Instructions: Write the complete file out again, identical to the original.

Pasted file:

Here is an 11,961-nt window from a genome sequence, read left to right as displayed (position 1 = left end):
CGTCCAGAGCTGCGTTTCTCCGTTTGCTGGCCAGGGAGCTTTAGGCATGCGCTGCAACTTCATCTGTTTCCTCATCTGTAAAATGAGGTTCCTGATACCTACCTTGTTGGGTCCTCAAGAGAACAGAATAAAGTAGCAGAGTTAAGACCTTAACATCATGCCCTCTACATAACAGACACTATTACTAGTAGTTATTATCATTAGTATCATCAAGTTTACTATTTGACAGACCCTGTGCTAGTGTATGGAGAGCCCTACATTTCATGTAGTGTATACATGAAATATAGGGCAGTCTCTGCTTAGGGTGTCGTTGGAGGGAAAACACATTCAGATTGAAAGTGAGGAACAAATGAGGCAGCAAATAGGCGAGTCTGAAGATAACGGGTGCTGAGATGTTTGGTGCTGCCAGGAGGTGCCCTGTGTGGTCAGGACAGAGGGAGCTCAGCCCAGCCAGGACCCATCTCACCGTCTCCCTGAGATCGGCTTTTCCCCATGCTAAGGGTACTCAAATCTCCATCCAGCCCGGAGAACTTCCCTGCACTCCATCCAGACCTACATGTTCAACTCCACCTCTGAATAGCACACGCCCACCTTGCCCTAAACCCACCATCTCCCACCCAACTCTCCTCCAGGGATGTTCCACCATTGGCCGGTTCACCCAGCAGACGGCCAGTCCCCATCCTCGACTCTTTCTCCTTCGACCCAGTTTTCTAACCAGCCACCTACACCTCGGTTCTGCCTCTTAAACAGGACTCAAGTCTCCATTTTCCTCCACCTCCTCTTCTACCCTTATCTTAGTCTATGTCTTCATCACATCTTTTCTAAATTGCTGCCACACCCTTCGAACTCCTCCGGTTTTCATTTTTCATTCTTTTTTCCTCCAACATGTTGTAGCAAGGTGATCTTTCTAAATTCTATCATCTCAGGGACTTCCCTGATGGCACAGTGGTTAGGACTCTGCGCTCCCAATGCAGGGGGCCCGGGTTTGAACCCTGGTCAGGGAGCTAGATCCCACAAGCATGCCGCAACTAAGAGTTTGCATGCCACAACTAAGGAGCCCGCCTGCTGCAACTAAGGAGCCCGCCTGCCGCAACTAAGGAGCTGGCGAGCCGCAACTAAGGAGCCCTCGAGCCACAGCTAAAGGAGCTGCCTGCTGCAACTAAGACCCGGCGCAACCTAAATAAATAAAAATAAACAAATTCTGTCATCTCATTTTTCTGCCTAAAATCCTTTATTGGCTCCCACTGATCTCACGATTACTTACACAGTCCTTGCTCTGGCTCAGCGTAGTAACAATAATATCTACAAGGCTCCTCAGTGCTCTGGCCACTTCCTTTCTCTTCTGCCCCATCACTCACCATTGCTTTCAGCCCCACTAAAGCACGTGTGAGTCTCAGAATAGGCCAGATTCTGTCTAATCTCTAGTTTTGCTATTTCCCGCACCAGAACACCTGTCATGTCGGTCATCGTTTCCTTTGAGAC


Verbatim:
Here is an 11,961-nt window from a genome sequence, read left to right as displayed (position 1 = left end):
CGTCCAGAGCTGCGTTTCTCCGTTTGCTGGCCAGGGAGCTTTAGGCATGCGCTGCAACTTCATCTGTTTCCTCATCTGTAAAATGAGGTTCCTGATACCTACCTTGTTGGGTCCTCAAGAGAACAGAATAAAGTAGCAGAGTTAAGACCTTAACATCATGCCCTCTACATAACAGACACTATTACTAGTAGTTATTATCATTAGTATCATCAAGTTTACTATTTGACAGACCCTGTGCTAGTGTATGGAGAGCCCTACATTTCATGTAGTGTATACATGAAATATAGGGCAGTCTCTGCTTAGGGTGTCGTTGGAGGGAAAACACATTCAGATTGAAAGTGAGGAACAAATGAGGCAGCAAATAGGCGAGTCTGAAGATAACGGGTGCTGAGATGTTTGGTGCTGCCAGGAGGTGCCCTGTGTGGTCAGGACAGAGGGAGCTCAGCCCAGCCAGGACCCATCTCACCGTCTCCCTGAGATCGGCTTTTCCCCATGCTAAGGGTACTCAAATCTCCATCCAGCCCGGAGAACTTCCCTGCACTCCATCCAGACCTACATGTTCAACTCCACCTCTGAATAGCACACGCCCACCTTGCCCTAAACCCACCATCTCCCACCCAACTCTCCTCCAGGGATGTTCCACCATTGGCCGGTTCACCCAGCAGACGGCCAGTCCCCATCCTCGACTCTTTCTCCTTCGACCCAGTTTTCTAACCAGCCACCTACACCTCGGTTCTGCCTCTTAAACAGGACTCAAGTCTCCATTTTCCTCCACCTCCTCTTCTACCCTTATCTTAGTCTATGTCTTCATCACATCTTTTCTAAATTGCTGCCACACCCTTCGAACTCCTCCGGTTTTCATTTTTCATTCTTTTTTCCTCCAACATGTTGTAGCAAGGTGATCTTTCTAAATTCTATCATCTCAGGGACTTCCCTGATGGCACAGTGGTTAGGACTCTGCGCTCCCAATGCAGGGGGCCCGGGTTTGAACCCTGGTCAGGGAGCTAGATCCCACAAGCATGCCGCAACTAAGAGTTTGCATGCCACAACTAAGGAGCCCGCCTGCTGCAACTAAGGAGCCCGCCTGCCGCAACTAAGGAGCTGGCGAGCCGCAACTAAGGAGCCCTCGAGCCACAGCTAAAGGAGCTGCCTGCTGCAACTAAGACCCGGCGCAACCTAAATAAATAAAAATAAACAAATTCTGTCATCTCATTTTTCTGCCTAAAATCCTTTATTGGCTCCCACTGATCTCACGATTACTTACACAGTCCTTGCTCTGGCTCAGCGTAGTAACAATAATATCTACAAGGCTCCTCAGTGCTCTGGCCACTTCCTTTCTCTTCTGCCCCATCACTCACCATTGCTTTCAGCCCCACTAAAGCACGTGTGAGTCTCAGAATAGGCCAGATTCTGTCTAATCTCTAGTTTTGCTATTTCCCGCACCAGAACACCTGTCATGTCGGTCATCGTTTCCTTTGAGAC